Saddle Creek | Tokyo Police Club | Reviews


Elephant Shell

Author: Jeff Miller
03/25/2008 | Los Angeles Metromix | | Feature
Just two years ago, Tokyo Police Club was an unknown garage band in Toronto. But now the group is entering its second round in the blog-buzz sweepstakes, still riding the crest of a wave of adulation that followed the release of its angular EP "A Lesson In Crime." Much of the focus was (and remains) on bassist/songwriter Dave Monks, whose classic indie melodies—abrasive one minute, hummable the next—put Tokyo Police Club in the same realm as off-beat rockers like Clap Your Hands Say Yeah and Tapes 'N Tapes.

Like both of those bands, TPC has enjoyed a meteoric rise, from basements to packed clubs, stages at big festivals like Coachella, and a gig on "The Last Show with David Letterman," playing alongside the CBS Orchestra. And much of the band's success came prior to the April release of its debut album, "Elephant Shell."

We caught up with Monks in Austin, Texas, at the South by Southwest Music Festival, where he told us about what it actually means to play on late night TV, what happens when he plays the city they're named after, and which other indie rockers he'd like to take out.

When you go to Tokyo, do you call yourselves the Here Police Club?
The Current Location Police club? No, but I was thinking about how weird it would be if the L.A. Police Club came to play in L.A., or the Toronto Police Club came to play in Toronto. I can imagine how [the Japanese] feel.

You're running a contest to have a fan shoot your next video—how'd that come up?
It was MTV's idea. Videos are a funny thing. Being an indie band, we have zero money to make videos, and those things cost a lot of money. Any time an opportunity comes up for a low-budget or free music video, we're like "yeah"—and what better than to have a whole bunch of potential directors pooling their ideas? If someone's got a good idea for a video that we can go do, we'll do it. But videos are like an obstacle to me—I don't want a poor video to affect someone's perception of the song. I want to find someone else who's as passionate about making a video as I am about making a record.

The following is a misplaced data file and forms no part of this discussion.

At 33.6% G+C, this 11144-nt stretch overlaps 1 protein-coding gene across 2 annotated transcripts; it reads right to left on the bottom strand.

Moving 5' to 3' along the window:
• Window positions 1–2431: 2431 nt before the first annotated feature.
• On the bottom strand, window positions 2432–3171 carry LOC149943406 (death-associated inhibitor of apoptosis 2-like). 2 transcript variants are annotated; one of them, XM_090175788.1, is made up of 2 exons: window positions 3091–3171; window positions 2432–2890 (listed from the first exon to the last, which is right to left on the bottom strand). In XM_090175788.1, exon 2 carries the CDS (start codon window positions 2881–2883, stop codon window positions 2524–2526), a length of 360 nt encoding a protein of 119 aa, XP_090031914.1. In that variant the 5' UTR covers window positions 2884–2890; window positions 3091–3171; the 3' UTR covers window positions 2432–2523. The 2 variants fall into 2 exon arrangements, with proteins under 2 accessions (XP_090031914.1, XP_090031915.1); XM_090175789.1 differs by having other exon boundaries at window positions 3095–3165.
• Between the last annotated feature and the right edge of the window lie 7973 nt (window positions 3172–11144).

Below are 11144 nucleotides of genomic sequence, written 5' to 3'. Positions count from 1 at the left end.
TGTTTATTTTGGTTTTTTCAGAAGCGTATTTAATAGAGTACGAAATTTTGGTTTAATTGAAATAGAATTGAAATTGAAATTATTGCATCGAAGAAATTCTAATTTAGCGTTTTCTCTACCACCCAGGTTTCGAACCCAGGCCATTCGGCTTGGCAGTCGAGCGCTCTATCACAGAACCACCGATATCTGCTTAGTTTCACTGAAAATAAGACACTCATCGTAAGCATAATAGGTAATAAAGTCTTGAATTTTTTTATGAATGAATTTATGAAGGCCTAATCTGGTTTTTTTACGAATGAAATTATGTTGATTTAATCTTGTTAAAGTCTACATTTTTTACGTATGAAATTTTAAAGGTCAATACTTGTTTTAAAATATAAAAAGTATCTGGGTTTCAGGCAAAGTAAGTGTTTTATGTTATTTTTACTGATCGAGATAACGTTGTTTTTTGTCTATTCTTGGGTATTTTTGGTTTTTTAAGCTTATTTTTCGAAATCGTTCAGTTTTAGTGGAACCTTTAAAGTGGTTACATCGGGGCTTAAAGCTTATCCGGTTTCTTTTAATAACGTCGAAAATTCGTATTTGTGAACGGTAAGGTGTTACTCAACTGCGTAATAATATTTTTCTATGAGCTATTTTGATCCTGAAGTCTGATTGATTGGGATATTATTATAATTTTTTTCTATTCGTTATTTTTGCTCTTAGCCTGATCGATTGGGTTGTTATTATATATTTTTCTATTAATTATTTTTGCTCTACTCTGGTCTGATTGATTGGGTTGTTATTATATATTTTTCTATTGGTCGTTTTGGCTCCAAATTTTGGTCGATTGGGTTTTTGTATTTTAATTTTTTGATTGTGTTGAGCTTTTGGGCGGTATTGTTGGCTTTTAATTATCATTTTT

When you guys did Letterman, did you feel like that was a milestone moment?
If we were running the marathon, that was the finish line—[but] we crossed it and then kept running. [Takes a deep breath] "Things are good, things are really good, oh my God, we're playing Letterman, OK, things are back to normal." It was a non sequitur. I feel like they made a mistake or something. When I went back to Toronto, people were like: "You played Letterman, that's crazy." And I was like, "That is crazy!" We're not humongous.

You're that weird humongous—you can pack a Coachella tent, yet still walk down the street without being recognized.
People have misconceptions of how big bands actually are. People think, "Those guys played Coachella, I bet they're loaded!" It's all so relative. I don't know. I remember I was at a party and one of the Constantines was playing in the basement. I was like, "Hello, people, this is unreal! Is his limo outside?" Now I'm like, "Oh, he probably lives on this street and brought his guitar over." There's a lot of gray area between garage band and rock star.

What indie rock band could Tokyo Police Club take in a fistfight?
Just fists, no chains?

I think we could take on the Horrors. Those guys are pretty scrawny looking. We'd get creamed by just about anyone. But we could take all of them in "Guitar Hero."
Elephant Shell

Elephant Shell

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